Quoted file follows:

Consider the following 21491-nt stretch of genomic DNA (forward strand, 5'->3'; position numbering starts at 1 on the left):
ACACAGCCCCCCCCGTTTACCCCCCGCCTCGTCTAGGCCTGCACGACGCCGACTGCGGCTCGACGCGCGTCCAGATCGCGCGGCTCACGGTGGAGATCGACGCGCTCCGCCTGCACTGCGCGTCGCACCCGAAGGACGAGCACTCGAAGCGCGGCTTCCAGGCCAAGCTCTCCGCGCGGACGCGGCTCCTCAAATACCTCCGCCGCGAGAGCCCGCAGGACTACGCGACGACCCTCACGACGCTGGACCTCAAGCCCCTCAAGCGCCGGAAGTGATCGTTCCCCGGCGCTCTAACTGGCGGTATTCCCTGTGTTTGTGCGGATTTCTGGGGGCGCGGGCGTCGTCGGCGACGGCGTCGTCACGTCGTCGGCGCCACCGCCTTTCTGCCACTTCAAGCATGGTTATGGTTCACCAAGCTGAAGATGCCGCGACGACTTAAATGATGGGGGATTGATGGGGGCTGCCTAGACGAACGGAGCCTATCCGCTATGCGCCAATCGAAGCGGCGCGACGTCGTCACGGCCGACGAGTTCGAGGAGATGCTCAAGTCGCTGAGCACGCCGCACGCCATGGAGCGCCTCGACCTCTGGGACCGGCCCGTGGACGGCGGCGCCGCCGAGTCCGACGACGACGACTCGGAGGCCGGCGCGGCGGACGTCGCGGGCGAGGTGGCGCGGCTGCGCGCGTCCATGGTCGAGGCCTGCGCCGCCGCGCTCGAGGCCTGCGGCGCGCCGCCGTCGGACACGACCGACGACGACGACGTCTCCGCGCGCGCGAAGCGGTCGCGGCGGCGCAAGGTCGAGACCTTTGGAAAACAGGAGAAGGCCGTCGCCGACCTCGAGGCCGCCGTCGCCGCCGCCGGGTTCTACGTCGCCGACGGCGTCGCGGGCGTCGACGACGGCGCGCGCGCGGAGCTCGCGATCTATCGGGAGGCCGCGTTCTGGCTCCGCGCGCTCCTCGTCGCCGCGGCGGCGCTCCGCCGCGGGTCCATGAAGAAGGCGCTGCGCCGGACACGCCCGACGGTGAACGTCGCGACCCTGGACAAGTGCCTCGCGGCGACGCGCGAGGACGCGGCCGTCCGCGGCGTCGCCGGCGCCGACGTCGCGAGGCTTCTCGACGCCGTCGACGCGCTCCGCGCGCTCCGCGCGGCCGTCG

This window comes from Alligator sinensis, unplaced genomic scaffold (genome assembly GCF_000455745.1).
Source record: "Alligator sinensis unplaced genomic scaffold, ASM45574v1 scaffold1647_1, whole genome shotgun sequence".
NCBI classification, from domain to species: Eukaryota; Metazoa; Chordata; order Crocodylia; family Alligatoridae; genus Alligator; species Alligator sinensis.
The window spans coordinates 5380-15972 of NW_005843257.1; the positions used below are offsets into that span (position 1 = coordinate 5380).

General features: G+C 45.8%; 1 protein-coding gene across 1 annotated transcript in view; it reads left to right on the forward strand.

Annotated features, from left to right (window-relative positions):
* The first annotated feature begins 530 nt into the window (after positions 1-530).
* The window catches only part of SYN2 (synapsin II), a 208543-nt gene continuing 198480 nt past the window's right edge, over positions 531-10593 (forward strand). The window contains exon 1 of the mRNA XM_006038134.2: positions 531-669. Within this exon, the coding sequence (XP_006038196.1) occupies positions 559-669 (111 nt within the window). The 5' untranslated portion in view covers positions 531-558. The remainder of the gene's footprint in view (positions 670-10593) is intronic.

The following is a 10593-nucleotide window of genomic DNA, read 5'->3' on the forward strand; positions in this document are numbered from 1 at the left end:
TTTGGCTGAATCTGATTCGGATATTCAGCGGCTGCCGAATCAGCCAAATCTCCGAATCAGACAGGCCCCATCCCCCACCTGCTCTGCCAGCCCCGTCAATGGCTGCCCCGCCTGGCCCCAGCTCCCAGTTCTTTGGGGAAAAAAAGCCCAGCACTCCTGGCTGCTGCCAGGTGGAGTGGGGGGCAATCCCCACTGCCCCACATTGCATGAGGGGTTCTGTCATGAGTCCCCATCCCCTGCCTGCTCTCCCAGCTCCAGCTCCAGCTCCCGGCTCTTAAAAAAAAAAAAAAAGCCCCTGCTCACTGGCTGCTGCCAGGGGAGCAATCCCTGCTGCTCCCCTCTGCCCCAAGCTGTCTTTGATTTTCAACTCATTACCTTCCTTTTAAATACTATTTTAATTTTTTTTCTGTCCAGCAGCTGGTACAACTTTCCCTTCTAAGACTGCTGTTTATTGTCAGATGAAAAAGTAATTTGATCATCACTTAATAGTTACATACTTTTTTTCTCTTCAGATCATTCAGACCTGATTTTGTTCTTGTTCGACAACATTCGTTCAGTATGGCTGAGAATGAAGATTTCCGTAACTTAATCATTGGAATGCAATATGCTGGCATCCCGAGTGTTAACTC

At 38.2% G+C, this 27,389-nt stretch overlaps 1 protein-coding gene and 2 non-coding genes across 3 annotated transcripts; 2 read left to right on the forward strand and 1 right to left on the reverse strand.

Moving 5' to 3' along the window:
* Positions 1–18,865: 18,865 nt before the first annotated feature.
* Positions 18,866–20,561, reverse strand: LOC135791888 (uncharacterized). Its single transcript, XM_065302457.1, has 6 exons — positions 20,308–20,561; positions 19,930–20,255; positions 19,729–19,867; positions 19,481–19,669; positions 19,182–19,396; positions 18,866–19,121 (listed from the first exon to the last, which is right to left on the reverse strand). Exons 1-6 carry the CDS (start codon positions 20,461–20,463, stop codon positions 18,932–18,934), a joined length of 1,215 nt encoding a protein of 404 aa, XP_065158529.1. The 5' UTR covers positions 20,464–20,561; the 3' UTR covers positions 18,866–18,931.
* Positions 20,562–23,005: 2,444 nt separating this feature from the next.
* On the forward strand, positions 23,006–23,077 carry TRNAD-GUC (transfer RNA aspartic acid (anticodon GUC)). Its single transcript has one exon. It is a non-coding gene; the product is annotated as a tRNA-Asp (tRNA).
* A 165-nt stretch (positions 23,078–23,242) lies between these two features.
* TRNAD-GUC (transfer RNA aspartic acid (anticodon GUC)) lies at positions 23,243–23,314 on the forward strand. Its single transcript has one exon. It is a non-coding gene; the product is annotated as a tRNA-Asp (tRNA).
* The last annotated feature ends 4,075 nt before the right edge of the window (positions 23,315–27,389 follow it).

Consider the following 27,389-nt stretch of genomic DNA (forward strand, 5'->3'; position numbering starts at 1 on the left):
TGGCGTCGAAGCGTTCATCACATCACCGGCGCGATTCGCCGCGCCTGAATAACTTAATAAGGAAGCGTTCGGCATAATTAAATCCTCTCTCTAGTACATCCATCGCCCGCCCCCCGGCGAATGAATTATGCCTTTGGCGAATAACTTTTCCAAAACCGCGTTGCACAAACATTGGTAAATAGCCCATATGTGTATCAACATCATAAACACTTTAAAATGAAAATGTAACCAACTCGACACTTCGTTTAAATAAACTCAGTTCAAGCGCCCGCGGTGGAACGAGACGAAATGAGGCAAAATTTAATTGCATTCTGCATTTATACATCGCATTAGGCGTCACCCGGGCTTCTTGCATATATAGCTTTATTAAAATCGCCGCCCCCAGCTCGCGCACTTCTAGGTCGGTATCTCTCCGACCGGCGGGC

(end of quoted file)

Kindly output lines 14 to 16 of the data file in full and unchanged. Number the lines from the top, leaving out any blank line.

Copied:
Moving 5' to 3' along the window:
* Positions 1–18,865: 18,865 nt before the first annotated feature.
* Positions 18,866–20,561, reverse strand: LOC135791888 (uncharacterized). Its single transcript, XM_065302457.1, has 6 exons — positions 20,308–20,561; positions 19,930–20,255; positions 19,729–19,867; positions 19,481–19,669; positions 19,182–19,396; positions 18,866–19,121 (listed from the first exon to the last, which is right to left on the reverse strand). Exons 1-6 carry the CDS (start codon positions 20,461–20,463, stop codon positions 18,932–18,934), a joined length of 1,215 nt encoding a protein of 404 aa, XP_065158529.1. The 5' UTR covers positions 20,464–20,561; the 3' UTR covers positions 18,866–18,931.